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Proper Practice when checking a List in a Constructor  RSS feed

 
Sylvia Rosemond
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Suppose I have the following Book class(I removed irrelevant code/attributes, because I wanted to focus specially on the List<Author> collection)



Question:

The method checkAuthors checks to see if the list has any items, or if it's null, then it uses a for loop to check each item to make sure it isn't null. 

Is calling a private method from the constructor and doing the work it's doing considered bad practice? If so, how should I correct it?
 
Jeanne Boyarsky
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Sylvia,
Welcome to CodeRanch!

Calling a private method (or a public final method) is not bad practice. And doing that validation up front is good.

Calling a public non-final method in the constructor is a problem because then a subclass can change behavior you are relying on.
 
Norm Radder
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A note on variable/method names.  Variable names should be nouns and method names should be verbs.  checkIfEmpty sounds like the name of a method, not a variable.
 
Campbell Ritchie
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Welcome again

I am not happy about your unmodifiable list call there. I think unmodifiable list is suitable for returning a List but not so good for receiving a List. When you return a List, you have four options (I think four):-
  • 1: Return the List full stop. That means you have two references to it and changes in one place are immediately reflected in the other place. There can be concurrency problems because most Lists aren't threa‍d‑safe.
  • 2: Return an unmodifiable List. That means changes in the original location are reflected in both places but it is impossible to change the List from its destination. If you try to alter the List structurally will cause an exception to be thrown. The destination receives a read‑only copy.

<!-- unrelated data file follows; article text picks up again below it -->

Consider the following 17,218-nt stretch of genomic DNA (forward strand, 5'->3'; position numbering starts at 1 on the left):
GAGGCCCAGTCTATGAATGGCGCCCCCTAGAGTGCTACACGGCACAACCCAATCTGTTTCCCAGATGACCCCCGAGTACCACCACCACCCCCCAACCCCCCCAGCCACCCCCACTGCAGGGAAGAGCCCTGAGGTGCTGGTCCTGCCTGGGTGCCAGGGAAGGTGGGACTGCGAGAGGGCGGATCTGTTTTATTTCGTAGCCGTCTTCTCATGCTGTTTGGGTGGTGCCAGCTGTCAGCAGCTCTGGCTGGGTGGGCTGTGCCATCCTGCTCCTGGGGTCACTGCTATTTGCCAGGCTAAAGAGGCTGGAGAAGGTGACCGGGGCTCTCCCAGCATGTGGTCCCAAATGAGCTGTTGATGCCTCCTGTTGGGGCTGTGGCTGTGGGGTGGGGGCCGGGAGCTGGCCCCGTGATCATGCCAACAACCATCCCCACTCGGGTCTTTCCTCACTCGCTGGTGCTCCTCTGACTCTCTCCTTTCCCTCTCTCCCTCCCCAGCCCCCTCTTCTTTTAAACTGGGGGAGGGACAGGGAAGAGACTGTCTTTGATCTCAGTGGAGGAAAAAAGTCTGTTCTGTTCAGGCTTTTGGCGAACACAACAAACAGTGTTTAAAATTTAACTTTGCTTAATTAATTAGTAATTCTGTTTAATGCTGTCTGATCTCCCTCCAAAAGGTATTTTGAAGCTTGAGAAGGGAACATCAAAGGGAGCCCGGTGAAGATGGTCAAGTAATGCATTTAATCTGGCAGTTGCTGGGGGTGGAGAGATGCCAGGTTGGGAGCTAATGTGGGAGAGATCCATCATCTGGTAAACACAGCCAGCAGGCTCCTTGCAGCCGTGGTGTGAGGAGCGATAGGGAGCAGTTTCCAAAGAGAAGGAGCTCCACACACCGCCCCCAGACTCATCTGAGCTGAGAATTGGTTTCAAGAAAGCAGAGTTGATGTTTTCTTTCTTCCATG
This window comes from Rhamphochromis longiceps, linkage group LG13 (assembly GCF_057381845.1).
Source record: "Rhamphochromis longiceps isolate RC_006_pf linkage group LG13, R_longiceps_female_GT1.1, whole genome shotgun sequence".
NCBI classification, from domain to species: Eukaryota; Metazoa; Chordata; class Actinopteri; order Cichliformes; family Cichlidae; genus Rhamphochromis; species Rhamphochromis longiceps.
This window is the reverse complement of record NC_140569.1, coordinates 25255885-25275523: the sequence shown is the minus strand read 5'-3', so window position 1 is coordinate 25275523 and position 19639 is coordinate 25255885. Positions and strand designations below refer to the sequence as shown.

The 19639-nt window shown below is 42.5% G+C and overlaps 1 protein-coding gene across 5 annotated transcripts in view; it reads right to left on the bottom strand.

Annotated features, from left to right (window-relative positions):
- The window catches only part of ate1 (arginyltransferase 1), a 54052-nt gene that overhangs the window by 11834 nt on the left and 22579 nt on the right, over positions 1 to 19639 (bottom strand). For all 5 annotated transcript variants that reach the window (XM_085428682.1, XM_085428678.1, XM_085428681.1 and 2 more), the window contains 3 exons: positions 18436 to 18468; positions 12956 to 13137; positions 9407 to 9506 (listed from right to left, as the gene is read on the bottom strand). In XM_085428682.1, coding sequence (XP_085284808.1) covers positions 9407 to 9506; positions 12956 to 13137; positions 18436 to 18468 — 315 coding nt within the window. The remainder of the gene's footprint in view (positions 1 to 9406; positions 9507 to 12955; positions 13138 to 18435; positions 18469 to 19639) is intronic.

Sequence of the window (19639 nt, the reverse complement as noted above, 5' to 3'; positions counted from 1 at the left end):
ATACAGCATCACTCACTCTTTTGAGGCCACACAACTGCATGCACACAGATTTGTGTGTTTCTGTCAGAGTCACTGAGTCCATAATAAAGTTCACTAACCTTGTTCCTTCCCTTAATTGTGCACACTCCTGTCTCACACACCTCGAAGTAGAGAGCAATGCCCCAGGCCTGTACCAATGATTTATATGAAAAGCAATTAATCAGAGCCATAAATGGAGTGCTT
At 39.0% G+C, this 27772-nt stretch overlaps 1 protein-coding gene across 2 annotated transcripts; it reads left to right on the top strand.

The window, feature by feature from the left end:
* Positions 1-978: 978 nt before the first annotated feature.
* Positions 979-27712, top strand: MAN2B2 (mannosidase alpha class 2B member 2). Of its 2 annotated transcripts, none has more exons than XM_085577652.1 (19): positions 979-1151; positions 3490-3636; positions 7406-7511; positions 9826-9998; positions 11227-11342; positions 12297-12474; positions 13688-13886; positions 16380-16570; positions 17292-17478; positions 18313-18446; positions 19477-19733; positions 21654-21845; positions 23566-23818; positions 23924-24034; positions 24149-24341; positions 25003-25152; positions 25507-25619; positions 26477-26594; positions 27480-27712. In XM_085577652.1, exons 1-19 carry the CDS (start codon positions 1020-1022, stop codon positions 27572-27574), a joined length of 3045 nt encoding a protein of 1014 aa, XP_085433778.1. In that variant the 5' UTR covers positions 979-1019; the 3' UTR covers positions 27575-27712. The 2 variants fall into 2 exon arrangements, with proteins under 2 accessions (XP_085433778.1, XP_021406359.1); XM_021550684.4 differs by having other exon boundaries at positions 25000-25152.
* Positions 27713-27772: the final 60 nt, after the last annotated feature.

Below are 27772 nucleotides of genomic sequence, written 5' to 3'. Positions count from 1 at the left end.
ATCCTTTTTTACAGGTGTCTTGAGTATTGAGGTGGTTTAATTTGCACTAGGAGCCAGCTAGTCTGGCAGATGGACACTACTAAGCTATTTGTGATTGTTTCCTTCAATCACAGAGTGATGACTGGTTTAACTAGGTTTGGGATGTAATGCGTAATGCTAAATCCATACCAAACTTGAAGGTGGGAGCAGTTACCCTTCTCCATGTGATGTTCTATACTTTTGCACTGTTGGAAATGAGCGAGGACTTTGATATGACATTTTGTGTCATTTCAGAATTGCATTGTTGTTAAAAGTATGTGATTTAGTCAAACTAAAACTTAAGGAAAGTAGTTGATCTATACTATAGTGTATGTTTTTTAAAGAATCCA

• 3: Return a copy of the List. That means both source and destination have a List as it was at the time of method completion, but they are independent. Both can be changed, but those changes are not reflected in the other.
  • 4: Copy the List and return it in unmodifiable form. That means that the source can change the List without the destination's List changing at all, but the destination cannot alter the List.
  • Note none of those things stops anybody from taking a fresh copy of the List and modifying that. Nor does anything make any of the elements of the List immutable: you can always change the state of a mutable object.Maybe want to take a copy of that List, so any changes you make to it will be independent of the original. Do the copying before you do the validation.
     
    Sylvia Rosemond
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    Campbell Ritchie wrote:Welcome again

    I am not happy about your unmodifiable list call there. I think unmodifiable list is suitable for returning a List but not so good for receiving a List. When you return a List, you have four options (I think four):-
  • 1: Return the List full stop. That means you have two references to it and changes in one place are immediately reflected in the other place. There can be concurrency problems because most Lists aren't threa‍d‑safe.
  • 2: Return an unmodifiable List. That means changes in the original location are reflected in both places but it is impossible to change the List from its destination. If you try to alter the List structurally will cause an exception to be thrown. The destination receives a read‑only copy.
  • 3: Return a copy of the List. That means both source and destination have a List as it was at the time of method completion, but they are independent. Both can be changed, but those changes are not reflected in the other.
  • 4: Copy the List and return it in unmodifiable form. That means that the source can change the List without the destination's List changing at all, but the destination cannot alter the List.
  • Note none of those things stops anybody from taking a fresh copy of the List and modifying that. Nor does anything make any of the elements of the List immutable: you can always change the state of a mutable object.Maybe want to take a copy of that List, so any changes you make to it will be independent of the original. Do the copying before you do the validation.


    @Campbell Ritchie - Thanks for your reply.
    1. How would I go about making a copy before validation? I could only come up with this, BUT the validation has to occur before the copying or else it creates an error.